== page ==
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Rewrite the type representation to use syntax objects
Previously, Hackett has used a prefab structure representation for its type language. User-specified type annotations would be translated into prefab structures as necessary. This was in contrast to Turnstile’s technique of using syntax objects directly to represent types, and its primary advantage has been finer control over the way types are internally structured. Turnstile, in contrast, is at the whims of the way Racket expands expressions. Unfortunately, prefab structures come at a downside: they cannot be easily converted back to syntax if that becomes necessary. Generally, this hasn’t been a problem, since usually types are written by the user, translated into the internal representation, and then only used for typechecking. There is little need to go the other way, since macros can query the state of the typechecker if necessary. Sometimes, however, it is useful to be able to insert a type produced by the typechecker into the expansion of a macro, such as when implementing things like typeclass deriving. Conceptually, a macro that derives a typeclass instance expands from this: (data (Maybe a) (Just a) Nothing) (derive-instance/Show #'Maybe) ...into this: (instance (Show a) => (Show (Maybe a)) ....) Information about the Maybe type’s constructors are not stored using the surface syntax, however; they use the fully-parsed type representation. This makes it difficult to reformulate the (Maybe a) type used as the instance head and the (Show a) constraint used in the instance context. This problem is exacerbated when trying to do fancier things, like expanding to an explicitly-typed intermediate language. This commit attempts to achieve the best of both worlds by providing a syntax-valued type representation with a similar amount of structure that was provided by the prefab structure representation. Unlike the Turnstile approach, which represents types as ordinary Racket expressions (and therefore must carefully tread around things introduced by the expander’s Racket-oriented assumptions, such as the introduction of #%app), the representation used in this commit effectively defines an entirely new type language that includes its own set of core forms, distinct from the core forms that appear in fully-expanded Racket programs. Hackett types still use the Racket macroexpander, and the full power of the Racket macro language is supported, but they must expand to the Hackett type language instead of expanding to Racket expressions. Time will tell if this type representation is superior than the old one, but initial results are promising. Racket is good at representing things to be expanded as syntax objects, and syntax/parse provides a more-than-capable language for matching on fully-expanded types. This should hopefully make it easier to reason about the operation of the typechecker, and it should make implementing new features simpler.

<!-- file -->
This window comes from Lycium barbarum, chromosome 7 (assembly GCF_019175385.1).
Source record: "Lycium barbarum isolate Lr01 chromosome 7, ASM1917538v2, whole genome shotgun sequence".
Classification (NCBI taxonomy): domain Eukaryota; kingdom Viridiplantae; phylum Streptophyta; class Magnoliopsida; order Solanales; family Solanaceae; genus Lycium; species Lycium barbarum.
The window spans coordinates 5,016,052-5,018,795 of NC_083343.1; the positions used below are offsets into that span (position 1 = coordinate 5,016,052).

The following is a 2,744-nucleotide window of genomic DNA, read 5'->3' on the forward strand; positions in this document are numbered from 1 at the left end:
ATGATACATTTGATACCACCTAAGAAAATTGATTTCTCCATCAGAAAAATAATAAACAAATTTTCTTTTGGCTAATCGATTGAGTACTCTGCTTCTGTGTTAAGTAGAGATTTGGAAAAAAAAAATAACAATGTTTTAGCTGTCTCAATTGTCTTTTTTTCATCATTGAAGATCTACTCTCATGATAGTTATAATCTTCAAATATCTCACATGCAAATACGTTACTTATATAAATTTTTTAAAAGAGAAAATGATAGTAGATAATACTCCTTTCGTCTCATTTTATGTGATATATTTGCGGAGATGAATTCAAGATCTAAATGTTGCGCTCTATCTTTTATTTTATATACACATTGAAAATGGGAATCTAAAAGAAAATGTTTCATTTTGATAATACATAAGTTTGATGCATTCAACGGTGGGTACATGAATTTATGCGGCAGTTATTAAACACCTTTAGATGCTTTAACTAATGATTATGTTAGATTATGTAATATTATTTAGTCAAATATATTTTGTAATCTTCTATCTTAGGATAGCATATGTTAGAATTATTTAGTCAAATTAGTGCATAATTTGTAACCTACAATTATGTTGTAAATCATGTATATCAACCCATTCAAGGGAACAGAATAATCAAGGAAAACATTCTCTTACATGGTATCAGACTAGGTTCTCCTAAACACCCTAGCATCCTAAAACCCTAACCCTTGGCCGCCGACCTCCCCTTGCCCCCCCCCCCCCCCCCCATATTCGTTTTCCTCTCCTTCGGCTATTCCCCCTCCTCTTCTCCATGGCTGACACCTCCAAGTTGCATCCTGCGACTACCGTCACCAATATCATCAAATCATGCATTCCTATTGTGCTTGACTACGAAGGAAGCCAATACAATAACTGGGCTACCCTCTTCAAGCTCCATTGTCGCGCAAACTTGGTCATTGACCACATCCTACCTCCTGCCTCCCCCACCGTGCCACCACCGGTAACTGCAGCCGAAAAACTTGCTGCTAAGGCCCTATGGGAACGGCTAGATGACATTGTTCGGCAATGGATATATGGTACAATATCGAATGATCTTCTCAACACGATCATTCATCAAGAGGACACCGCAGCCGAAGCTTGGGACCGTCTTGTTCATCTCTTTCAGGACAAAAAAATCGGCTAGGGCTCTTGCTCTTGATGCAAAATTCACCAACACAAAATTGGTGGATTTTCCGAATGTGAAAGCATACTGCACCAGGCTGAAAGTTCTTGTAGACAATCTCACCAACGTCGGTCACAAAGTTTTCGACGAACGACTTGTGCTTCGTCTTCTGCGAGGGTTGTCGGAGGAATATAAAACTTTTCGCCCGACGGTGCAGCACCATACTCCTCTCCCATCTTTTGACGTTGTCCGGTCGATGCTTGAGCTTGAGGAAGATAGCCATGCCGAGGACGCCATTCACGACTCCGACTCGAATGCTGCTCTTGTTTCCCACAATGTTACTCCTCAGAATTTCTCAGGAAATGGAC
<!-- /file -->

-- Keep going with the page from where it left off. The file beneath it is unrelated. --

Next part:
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Showing with 925 additions and 679 deletions.
- +65 −69 hackett-lib/hackett/private/adt.rkt
- +119 −150 hackett-lib/hackett/private/base.rkt
- +46 −72 hackett-lib/hackett/private/class.rkt
- +56 −55 hackett-lib/hackett/private/kernel.rkt
- +3 −2 hackett-lib/hackett/private/prim/op.rkt
- +13 −14 hackett-lib/hackett/private/prim/type-provide.rkt
- +3 −2 hackett-lib/hackett/private/toplevel.rkt
- +353 −0 hackett-lib/hackett/private/type-language.rkt
- +190 −297 hackett-lib/hackett/private/typecheck.rkt
- +76 −17 hackett-lib/hackett/private/util/stx.rkt
- +1 −1 hackett-test/tests/hackett/typecheck.rkt
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